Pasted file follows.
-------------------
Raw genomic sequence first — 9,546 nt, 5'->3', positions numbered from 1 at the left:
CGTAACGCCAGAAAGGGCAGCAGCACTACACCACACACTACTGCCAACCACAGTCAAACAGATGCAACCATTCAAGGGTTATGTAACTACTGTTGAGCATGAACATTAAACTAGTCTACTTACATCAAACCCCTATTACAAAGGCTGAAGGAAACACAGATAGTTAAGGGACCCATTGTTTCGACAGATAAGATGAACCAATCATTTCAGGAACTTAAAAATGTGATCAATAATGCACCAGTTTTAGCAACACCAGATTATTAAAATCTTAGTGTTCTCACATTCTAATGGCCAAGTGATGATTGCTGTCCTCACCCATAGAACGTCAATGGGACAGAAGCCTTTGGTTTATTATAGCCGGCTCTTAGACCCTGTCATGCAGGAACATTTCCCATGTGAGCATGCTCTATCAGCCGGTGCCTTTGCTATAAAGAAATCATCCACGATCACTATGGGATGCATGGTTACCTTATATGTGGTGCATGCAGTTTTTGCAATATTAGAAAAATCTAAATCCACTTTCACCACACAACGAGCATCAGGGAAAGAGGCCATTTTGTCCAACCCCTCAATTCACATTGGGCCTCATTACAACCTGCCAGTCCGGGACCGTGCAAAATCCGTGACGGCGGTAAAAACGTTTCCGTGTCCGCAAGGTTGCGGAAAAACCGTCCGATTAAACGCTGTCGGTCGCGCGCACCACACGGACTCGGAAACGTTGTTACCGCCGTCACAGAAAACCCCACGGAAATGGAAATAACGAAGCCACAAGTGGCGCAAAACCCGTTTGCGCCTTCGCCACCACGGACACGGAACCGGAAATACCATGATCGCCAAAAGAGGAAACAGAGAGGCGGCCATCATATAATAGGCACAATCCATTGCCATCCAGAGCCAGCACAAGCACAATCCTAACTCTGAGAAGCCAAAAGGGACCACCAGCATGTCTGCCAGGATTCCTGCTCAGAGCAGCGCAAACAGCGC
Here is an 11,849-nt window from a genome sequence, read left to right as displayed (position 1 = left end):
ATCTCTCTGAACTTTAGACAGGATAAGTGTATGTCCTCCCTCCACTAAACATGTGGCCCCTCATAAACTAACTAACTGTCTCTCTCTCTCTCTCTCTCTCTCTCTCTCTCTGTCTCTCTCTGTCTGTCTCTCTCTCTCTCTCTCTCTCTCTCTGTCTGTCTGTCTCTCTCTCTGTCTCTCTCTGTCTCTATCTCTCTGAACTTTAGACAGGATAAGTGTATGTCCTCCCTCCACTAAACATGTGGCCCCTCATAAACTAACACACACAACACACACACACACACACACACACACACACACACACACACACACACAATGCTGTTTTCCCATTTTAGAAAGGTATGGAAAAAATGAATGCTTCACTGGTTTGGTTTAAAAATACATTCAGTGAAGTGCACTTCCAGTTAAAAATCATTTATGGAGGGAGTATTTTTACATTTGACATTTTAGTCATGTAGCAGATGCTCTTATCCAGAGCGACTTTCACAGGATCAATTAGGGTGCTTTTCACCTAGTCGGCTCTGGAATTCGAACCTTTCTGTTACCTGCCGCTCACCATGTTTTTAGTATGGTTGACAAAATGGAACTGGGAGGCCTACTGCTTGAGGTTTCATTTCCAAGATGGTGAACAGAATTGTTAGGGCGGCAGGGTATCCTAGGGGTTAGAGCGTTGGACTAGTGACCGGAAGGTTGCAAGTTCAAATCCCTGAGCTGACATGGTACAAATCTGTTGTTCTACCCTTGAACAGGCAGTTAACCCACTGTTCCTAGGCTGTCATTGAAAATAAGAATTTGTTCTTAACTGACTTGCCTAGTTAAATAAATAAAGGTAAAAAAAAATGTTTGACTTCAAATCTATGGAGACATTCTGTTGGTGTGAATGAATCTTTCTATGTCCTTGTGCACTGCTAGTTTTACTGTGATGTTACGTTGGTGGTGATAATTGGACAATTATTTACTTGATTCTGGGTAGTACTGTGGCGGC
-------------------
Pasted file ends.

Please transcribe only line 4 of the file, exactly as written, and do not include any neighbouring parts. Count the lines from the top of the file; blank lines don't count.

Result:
ATCTCTCTGAACTTTAGACAGGATAAGTGTATGTCCTCCCTCCACTAAACATGTGGCCCCTCATAAACTAACTAACTGTCTCTCTCTCTCTCTCTCTCTCTCTCTCTCTCTGTCTCTCTCTGTCTGTCTCTCTCTCTCTCTCTCTCTCTCTCTGTCTGTCTGTCTCTCTCTCTGTCTCTCTCTGTCTCTATCTCTCTGAACTTTAGACAGGATAAGTGTATGTCCTCCCTCCACTAAACATGTGGCCCCTCATAAACTAACACACACAACACACACACACACACACACACACACACACACACACACACACACACAATGCTGTTTTCCCATTTTAGAAAGGTATGGAAAAAATGAATGCTTCACTGGTTTGGTTTAAAAATACATTCAGTGAAGTGCACTTCCAGTTAAAAATCATTTATGGAGGGAGTATTTTTACATTTGACATTTTAGTCATGTAGCAGATGCTCTTATCCAGAGCGACTTTCACAGGATCAATTAGGGTGCTTTTCACCTAGTCGGCTCTGGAATTCGAACCTTTCTGTTACCTGCCGCTCACCATGTTTTTAGTATGGTTGACAAAATGGAACTGGGAGGCCTACTGCTTGAGGTTTCATTTCCAAGATGGTGAACAGAATTGTTAGGGCGGCAGGGTATCCTAGGGGTTAGAGCGTTGGACTAGTGACCGGAAGGTTGCAAGTTCAAATCCCTGAGCTGACATGGTACAAATCTGTTGTTCTACCCTTGAACAGGCAGTTAACCCACTGTTCCTAGGCTGTCATTGAAAATAAGAATTTGTTCTTAACTGACTTGCCTAGTTAAATAAATAAAGGTAAAAAAAAATGTTTGACTTCAAATCTATGGAGACATTCTGTTGGTGTGAATGAATCTTTCTATGTCCTTGTGCACTGCTAGTTTTACTGTGATGTTACGTTGGTGGTGATAATTGGACAATTATTTACTTGATTCTGGGTAGTACTGTGGCGGC